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Pig Sector

Volume 477: debated on Thursday 12 June 2008

Estimates of pig farm incomes were published in January. The sector’s profits have been particularly hit by feed price increases. The average commercial pig farm is expected to show a loss of income of around £4,100 for the period between March 2007 and February 2008. Pigmeat prices have risen steadily in 2008. If that continues, we expect to see a partial recovery in profitability over the next 12 months, although global harvests and feed prices remain a key factor.

The pig industry is entering a crisis that goes well beyond cyclical variations. Even with the improvements in prices, the pig farmer is losing an average of £12 for every pig, with losses for pig farmers this year likely to total £170 million and more than 50 per cent. of the national breeding herd lost. Given that, is there not something extraordinary about the fact that supermarket prices are going up, and the primary producers are not benefiting? Yet again, is there not something seriously wrong with the supply chain which the Government would do well to look into?

We do recognise the difficulties faced by the pig industry, and DEFRA works closely with the British Pig Executive. Indeed, my noble Friend Lord Rooker attended a meeting this week. The pig industry has mounted a campaign, and I attended its conference in Norwich last week. I had a clear message for the supermarket suppliers, which attended the conference: they must take care of the primary producer. When Asda produces a pack of sausages for 16p, that does not help the primary producer. We must support the pig industry’s campaign. I am sure that all hon. Members will do so, because it produces a fine product and its animal welfare is good. We recognise that feed prices are an issue not just for British pig farmers, but for European pig farmers across the board, who also attended the conference. We are working closely with the industry and we hope to see prices increase. The hon. Gentleman makes his point about the primary producers well.

I endorse everything that the hon. Member for Somerton and Frome (Mr. Heath) said. I attended the British Pig Executive emergency meeting in the House earlier this week to discuss this very matter. I realise that my hon. Friend is working hard on the issue, but may I encourage him to ensure that public procurement includes British pork and pigmeat products? I know that contracts have to be tendered, but if he could include animal welfare standards in the specifications, that would not only receive wide public support, but ensure that British pig farmers across the country reaped the benefit of the fine standards on their farms.

My hon. Friend makes an excellent point. Of course we cannot restrict where people purchase their food from in public procurement, but we can put high welfare standards into the contracts. Many European countries will have high welfare standards, but I am sure that the British pig industry is confident that its standards will be as high as any other, if not higher.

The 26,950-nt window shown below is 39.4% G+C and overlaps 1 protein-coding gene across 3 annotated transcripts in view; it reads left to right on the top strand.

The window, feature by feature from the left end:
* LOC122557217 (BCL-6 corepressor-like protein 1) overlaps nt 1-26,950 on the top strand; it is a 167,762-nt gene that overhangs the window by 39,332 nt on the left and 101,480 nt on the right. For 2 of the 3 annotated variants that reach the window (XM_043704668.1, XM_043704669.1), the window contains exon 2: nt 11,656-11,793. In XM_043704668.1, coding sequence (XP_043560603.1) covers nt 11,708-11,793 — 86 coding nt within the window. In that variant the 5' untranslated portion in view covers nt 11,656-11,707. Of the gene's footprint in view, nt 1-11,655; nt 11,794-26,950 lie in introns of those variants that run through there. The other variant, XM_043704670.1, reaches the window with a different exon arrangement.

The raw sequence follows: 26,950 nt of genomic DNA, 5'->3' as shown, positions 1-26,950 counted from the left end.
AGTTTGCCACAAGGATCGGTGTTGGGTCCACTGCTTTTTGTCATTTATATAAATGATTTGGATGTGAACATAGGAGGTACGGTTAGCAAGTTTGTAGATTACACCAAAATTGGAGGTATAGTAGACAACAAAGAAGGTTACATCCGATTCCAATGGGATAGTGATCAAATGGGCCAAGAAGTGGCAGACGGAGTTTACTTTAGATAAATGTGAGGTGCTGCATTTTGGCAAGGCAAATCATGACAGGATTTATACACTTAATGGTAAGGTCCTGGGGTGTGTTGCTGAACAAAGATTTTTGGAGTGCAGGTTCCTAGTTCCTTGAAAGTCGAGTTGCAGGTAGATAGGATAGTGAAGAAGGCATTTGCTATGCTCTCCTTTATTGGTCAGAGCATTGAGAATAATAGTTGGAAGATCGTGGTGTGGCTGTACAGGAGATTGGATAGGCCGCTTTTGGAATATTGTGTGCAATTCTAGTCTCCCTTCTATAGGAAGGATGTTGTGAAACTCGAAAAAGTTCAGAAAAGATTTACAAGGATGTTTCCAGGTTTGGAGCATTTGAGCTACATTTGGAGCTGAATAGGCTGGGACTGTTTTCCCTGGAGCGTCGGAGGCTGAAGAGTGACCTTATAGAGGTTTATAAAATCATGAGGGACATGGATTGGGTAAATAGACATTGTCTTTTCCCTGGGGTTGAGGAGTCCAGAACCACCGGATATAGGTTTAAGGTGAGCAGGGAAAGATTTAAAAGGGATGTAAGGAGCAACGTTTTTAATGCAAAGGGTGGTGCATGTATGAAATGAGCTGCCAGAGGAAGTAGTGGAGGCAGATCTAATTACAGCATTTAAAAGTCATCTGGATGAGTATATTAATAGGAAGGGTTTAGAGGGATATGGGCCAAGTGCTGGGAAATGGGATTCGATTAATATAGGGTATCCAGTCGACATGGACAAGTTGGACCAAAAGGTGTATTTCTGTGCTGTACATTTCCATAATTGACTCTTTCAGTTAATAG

Farmers were very pleased to see Lord Rooker at the meeting earlier this week. We all thank him for taking the trouble to attend, and we know that he takes the industry seriously. The Minister mentioned that it was not possible to restrict purchases, but it is possible to improve labelling. Since there is already a requirement for the country of origin to be labelled for fresh fruit, vegetables and beef, does he agree that there is no legal impediment to having the same for pork and pork products, and that that would bring a significant extra benefit for British farmers?

The hon. Gentleman is right. We are seeing improvements in labelling. Supermarkets and independent stores are increasingly using the strength of local purchase. One can often see pictures of the farmer and the farm that the produce came from. That helps the consumer to make informed choices. I can tell the hon. Gentleman and the House that new food information proposals have come forward from the European Community that, in the case of meat, would require the countries of birth, rearing and slaughter where these are not the same. I hope that those proposals will go some way towards addressing his concerns. The Food Standards Agency is consulting on the matter. I am sure that he and other hon. Members who are concerned about the pig industry, as well as the industry itself, will make a contribution to that consultation.

We have to support the pig industry, which has run an excellent campaign called “Stand By Your Ham”—perhaps hon. Members have seen the video, which is based on the Dolly Parton song and features leading members of the industry, including the fine gentleman Stewart Houston, chairman of the British Pig Executive. We do not want him to give up his day job and start singing—his singing is perhaps not up to Dolly Parton’s standards—but we do want him to continue leading the pig industry, which we need to support. We hope that we see better times this year and in years to come.

With the contraction of the British pig herd, more and more pork products are imported into this country, yet 70 per cent. of those imports are not up to the animal welfare standards that we expect in this country. If the Minister could do something meaningful for the pig industry in this country, it would be to ensure that pork is produced throughout Europe to the same high standards as in the UK.

We have led in Europe on welfare standards, and the industry will highlight that in encouraging people to purchase its products. At the conference that I attended in Norwich, we were joined not only by the supermarkets but by animal welfare organisations saluting the good work of the British pig industry, as well as by pig producers from other European countries. We want to ensure that there is a level playing field and that other countries catch up with our lead.